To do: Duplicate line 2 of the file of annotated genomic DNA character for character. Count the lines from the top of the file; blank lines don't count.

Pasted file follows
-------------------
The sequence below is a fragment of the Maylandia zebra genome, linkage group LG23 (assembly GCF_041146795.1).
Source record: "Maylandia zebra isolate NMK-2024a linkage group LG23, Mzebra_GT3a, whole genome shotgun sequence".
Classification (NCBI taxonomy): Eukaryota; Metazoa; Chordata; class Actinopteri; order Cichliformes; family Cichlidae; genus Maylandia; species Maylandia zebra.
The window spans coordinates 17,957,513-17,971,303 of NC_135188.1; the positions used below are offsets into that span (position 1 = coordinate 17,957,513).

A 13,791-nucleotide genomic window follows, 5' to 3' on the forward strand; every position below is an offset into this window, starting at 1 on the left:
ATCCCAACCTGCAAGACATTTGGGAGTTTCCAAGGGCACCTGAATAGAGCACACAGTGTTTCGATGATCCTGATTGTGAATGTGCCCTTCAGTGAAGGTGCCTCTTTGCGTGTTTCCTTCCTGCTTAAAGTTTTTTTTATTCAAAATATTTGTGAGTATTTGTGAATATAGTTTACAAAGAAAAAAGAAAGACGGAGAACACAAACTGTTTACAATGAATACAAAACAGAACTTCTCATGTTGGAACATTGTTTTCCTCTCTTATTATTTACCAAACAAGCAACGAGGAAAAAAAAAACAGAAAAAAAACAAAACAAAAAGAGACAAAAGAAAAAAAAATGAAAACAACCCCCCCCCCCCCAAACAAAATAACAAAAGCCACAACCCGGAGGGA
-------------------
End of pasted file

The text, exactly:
Source record: "Maylandia zebra isolate NMK-2024a linkage group LG23, Mzebra_GT3a, whole genome shotgun sequence".